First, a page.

National product: GDP - purchasing power parity - $173.1 billion (1994 est.)

National product real growth rate: -3% (1994 est.)

National product per capita: $9,510 (1994 est.)

Inflation rate (consumer prices): 1% (1993 est.)

Unemployment rate: 6.5% (1992 est.)

revenues: $39 billion
expenditures: $50 billion, including capital expenditures of $7.5 billion (1993 est.)

Exports: $39.4 billion (f.o.b., 1993 est.)
commodities: petroleum and petroleum products 92%
partners: US 20%, Japan 18%, Singapore 5%, France 5%, South Korea 5% (1992)

Imports: $28.9 billion (f.o.b., 1993 est.)
commodities: machinery and equipment, chemicals, foodstuffs, motor vehicles, textiles
partners: US 21%, Japan 14%, UK 11%, Germany 8%, Italy 6%, France 5% (1992)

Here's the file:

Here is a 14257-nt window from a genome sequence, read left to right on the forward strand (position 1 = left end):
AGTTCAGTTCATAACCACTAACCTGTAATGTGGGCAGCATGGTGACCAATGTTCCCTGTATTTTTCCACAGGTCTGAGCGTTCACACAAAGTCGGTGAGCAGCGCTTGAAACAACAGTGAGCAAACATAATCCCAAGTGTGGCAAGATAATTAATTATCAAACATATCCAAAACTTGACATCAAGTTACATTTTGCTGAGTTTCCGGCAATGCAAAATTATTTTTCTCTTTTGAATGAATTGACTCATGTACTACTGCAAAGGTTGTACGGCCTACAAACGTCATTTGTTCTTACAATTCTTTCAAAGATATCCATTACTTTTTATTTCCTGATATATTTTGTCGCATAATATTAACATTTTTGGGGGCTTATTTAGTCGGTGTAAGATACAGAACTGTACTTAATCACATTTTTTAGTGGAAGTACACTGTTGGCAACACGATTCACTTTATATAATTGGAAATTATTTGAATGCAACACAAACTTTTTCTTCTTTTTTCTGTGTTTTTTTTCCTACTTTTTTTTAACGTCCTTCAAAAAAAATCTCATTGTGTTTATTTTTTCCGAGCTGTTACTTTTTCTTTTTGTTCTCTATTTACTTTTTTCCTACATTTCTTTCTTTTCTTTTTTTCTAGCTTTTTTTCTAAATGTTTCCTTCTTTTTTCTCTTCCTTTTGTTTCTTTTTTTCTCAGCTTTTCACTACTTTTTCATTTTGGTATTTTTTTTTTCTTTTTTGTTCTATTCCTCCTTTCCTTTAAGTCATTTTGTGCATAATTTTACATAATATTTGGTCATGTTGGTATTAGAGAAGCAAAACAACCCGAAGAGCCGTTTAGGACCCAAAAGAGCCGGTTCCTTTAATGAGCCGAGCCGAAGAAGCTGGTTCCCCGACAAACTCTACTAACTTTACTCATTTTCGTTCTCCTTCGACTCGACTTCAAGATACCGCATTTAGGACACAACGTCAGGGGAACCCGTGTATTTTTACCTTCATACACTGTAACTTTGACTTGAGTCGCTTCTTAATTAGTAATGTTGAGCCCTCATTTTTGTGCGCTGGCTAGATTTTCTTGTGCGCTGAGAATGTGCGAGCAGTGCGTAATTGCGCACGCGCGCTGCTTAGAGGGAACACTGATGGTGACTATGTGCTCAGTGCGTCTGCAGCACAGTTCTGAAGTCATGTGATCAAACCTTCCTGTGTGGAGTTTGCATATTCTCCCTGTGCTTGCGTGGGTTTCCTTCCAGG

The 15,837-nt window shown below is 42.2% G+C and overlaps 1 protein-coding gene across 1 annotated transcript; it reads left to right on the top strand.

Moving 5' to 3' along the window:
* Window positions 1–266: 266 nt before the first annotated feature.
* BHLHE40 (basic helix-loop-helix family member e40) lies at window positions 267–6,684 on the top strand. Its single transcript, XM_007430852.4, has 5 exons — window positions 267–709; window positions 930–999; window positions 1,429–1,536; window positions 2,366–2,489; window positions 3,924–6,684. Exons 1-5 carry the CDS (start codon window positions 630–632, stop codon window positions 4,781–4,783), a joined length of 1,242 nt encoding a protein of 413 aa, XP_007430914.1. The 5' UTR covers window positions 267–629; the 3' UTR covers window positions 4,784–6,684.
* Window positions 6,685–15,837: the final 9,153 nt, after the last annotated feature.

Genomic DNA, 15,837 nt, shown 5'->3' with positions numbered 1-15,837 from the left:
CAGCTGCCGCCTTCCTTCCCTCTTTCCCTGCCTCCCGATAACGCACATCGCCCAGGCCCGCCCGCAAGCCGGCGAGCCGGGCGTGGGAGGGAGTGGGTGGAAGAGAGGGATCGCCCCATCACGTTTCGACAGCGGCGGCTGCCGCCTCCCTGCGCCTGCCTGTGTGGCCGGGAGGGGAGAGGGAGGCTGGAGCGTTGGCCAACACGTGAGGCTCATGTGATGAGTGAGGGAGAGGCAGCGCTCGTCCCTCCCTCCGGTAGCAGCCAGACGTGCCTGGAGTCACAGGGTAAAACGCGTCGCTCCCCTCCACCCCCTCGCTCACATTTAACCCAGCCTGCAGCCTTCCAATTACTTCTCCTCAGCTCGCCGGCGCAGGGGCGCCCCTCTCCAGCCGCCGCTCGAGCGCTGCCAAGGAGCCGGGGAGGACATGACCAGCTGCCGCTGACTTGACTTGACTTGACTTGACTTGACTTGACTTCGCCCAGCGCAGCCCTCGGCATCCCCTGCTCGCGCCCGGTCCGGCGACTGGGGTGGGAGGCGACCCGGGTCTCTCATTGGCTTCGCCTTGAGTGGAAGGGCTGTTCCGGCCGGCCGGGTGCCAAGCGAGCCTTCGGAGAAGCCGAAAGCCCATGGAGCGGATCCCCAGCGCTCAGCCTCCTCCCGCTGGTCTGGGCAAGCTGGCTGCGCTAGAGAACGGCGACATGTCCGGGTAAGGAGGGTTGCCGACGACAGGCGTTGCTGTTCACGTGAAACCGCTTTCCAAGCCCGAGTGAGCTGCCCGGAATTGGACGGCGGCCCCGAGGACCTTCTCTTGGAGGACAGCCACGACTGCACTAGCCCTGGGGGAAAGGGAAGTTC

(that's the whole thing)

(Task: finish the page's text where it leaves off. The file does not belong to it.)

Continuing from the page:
External debt: $18.9 billion (December 1989 est., includes short-term trade credits)

Industrial production: growth rate 20% (1991 est.); accounts for 35% of GDP, including petroleum

capacity: 17,550,000 kW
production: 46 billion kWh
consumption per capita: 2,430 kWh (1993)

Industries: crude oil production, petroleum refining, basic petrochemicals, cement, two small steel-rolling mills, construction, fertilizer, plastics

Agriculture: accounts for about 10% of GDP, 16% of labor force; subsidized by government; products - wheat, barley, tomatoes, melons, dates, citrus fruit, mutton, chickens, eggs, milk; approaching self-sufficiency in food

Illicit drugs: death penalty for traffickers; increasing consumption of heroin and cocaine

Economic aid:
donor: pledged bilateral aid (1979-89), $64.7 billion; pledged $100 million in 1993 to fund reconstruction of Lebanon

Currency: 1 Saudi riyal (SR) = 100 halalah

Exchange rates: Saudi riyals (SR) per US$1 - 3.7450 (fixed rate since late 1986), 3.7033 (1986)

Fiscal year: calendar year


total: 1,390 km
standard gauge: 1,390 km 1.435-m gauge (448 km double track)

total: 151,530 km
paved: 60,610 km
unpaved: 90,920 km (1992 est.)